> > I very much agree that the tension between language, thought, and > mathematics is a key issue [see my word problems book excerpt to what > I view as a way to overcome it]. > > I would (counterfactually? ;-)] be careful about using > counterfactuals > with students. The reason is exactly because of the problem I believe > many have with it (illustrated in the example below). The reason is > that counterfactuals require more mental processes than factual > language. One has to hold both states in his mind when one is using > counterfactuals. It's more accurate mathematically (logic wise) but > more complex thinking wise. > > Thus, I prefer them to simplify the language and then translate to > mathematics. >
But is it? All I'm saying is that after seeing students (including when I was a student) struggle and struggle with trying to make sense of the conditional, and teachers trying and trying to explain it, I kept asking myself, "Why doesn't the teacher just change the tense of the verb?" Is is really less simple language to use a tense other than the present tense? We have children pretend things all the time, using the counterfactual tense. Example: As a creative writing exercise, we could have them fill in the blank in "If I were a bird, then _____." I don't see that it's necessarily more simple and more appropriate language to use the present tense, and ask, "If I am a bird, then _____."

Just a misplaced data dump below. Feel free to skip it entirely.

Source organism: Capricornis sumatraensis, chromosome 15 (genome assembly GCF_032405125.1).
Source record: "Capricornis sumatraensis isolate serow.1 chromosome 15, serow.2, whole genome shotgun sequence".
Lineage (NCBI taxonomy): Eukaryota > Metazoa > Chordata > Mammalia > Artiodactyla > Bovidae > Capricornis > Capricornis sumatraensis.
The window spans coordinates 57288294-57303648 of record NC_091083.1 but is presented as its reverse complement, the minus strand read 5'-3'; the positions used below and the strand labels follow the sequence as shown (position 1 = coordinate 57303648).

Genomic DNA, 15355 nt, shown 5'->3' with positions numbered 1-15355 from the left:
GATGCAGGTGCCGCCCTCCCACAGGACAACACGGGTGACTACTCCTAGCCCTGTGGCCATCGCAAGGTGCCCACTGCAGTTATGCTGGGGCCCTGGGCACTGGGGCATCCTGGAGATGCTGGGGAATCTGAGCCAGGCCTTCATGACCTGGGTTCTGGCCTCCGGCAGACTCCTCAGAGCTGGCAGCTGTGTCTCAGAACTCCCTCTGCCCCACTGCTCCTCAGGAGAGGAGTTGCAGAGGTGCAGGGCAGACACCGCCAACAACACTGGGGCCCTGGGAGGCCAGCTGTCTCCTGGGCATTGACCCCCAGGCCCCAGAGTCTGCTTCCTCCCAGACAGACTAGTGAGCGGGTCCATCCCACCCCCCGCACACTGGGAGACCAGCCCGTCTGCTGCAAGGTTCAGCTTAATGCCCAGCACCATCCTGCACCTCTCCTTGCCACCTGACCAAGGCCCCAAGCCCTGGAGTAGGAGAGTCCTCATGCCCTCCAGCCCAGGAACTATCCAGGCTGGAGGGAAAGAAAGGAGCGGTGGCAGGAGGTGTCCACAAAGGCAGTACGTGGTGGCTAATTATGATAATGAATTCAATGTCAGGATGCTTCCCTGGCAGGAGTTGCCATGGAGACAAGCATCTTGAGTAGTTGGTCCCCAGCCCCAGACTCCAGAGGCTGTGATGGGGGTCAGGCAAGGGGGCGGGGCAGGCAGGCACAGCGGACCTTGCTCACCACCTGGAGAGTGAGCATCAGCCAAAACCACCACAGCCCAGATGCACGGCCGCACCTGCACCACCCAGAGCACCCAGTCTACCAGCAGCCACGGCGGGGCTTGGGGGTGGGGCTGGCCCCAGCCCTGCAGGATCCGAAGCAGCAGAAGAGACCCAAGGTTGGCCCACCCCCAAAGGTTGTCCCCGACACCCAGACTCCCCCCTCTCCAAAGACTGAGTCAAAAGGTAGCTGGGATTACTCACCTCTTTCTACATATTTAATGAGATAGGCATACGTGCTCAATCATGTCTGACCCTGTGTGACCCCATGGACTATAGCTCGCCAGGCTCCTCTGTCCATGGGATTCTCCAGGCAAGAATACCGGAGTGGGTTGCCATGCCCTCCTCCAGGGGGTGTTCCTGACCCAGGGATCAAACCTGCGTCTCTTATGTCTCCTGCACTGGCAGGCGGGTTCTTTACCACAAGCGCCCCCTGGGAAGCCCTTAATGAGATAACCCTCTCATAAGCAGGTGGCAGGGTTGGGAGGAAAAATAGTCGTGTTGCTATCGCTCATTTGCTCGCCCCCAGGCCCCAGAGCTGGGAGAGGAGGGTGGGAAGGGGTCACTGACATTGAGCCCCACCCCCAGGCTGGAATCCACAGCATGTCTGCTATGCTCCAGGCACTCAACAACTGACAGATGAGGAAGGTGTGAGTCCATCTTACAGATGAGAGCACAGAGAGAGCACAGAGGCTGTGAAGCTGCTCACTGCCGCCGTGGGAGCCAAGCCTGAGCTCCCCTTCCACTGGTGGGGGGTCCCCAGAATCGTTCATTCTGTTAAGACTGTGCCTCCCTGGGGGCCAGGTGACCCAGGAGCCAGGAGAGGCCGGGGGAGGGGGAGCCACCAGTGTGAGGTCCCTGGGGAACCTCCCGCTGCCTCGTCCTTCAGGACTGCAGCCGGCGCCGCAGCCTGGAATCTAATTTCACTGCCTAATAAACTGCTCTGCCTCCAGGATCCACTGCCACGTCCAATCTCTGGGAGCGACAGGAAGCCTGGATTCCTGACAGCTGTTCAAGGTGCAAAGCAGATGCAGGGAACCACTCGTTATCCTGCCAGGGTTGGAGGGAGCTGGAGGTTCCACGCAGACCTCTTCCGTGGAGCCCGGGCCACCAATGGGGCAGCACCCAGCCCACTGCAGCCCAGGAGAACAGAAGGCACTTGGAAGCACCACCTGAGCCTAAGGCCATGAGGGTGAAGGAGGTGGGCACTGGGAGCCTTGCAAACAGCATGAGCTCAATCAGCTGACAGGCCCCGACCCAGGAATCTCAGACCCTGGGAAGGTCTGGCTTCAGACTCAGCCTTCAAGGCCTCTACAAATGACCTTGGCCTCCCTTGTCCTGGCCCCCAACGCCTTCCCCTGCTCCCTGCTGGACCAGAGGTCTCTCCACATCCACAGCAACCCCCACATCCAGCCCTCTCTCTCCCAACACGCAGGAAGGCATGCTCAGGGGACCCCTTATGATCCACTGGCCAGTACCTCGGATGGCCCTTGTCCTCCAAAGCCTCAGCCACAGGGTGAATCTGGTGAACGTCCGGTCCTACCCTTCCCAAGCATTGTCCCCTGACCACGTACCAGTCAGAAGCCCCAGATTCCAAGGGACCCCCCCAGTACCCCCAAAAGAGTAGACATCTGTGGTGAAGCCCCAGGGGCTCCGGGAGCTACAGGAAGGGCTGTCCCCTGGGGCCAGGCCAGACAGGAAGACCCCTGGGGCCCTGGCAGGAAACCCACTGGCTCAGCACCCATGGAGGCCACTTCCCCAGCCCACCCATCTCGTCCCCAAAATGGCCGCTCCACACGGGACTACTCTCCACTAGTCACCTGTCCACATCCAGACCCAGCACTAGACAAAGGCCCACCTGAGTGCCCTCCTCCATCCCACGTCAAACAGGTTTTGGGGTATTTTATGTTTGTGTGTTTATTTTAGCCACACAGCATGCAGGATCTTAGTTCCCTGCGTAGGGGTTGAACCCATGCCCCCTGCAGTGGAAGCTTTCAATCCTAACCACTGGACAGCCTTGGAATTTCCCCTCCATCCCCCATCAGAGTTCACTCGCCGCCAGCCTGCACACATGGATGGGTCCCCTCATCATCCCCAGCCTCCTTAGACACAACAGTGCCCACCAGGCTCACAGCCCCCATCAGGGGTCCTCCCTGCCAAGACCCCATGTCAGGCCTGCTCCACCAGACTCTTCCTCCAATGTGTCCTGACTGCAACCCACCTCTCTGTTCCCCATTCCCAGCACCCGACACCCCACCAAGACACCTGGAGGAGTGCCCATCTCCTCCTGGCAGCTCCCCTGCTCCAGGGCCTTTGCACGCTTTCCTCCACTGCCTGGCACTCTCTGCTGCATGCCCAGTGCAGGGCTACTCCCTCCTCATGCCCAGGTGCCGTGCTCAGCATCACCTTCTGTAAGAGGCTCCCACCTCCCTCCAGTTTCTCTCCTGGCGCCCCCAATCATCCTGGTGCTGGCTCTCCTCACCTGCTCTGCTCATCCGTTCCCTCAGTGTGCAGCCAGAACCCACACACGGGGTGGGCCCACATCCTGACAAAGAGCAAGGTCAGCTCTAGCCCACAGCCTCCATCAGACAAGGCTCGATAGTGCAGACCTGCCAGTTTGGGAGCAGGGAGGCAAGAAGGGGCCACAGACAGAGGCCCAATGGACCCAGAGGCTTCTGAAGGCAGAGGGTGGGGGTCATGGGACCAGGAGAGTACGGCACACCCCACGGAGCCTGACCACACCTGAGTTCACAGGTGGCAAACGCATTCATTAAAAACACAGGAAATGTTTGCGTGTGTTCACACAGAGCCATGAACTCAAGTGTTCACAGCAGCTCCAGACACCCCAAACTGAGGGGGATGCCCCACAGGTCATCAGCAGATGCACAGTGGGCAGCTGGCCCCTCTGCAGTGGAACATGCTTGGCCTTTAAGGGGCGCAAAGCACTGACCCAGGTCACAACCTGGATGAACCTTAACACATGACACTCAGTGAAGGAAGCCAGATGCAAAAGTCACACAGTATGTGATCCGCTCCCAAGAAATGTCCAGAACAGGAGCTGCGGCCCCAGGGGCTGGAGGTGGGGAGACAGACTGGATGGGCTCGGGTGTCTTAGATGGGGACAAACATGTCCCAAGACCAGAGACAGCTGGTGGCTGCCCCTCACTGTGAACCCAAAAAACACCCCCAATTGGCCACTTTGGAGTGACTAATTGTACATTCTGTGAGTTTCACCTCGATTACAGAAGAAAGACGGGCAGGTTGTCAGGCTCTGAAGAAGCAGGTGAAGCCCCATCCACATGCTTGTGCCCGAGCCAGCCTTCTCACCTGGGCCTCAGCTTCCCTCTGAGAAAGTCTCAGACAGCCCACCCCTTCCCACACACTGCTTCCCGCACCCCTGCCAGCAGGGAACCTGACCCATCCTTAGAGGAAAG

Another example, in the math realm: Which question would more likely cause less of a problem for students, the first one using the counterfactual tense, or the second one using the present tense? (1) If Earth's radius were the same as Jupiter's, then what would be Earth's circumference? (1) If Earth's radius is the same as Jupiter's, then what is Earth's circumference?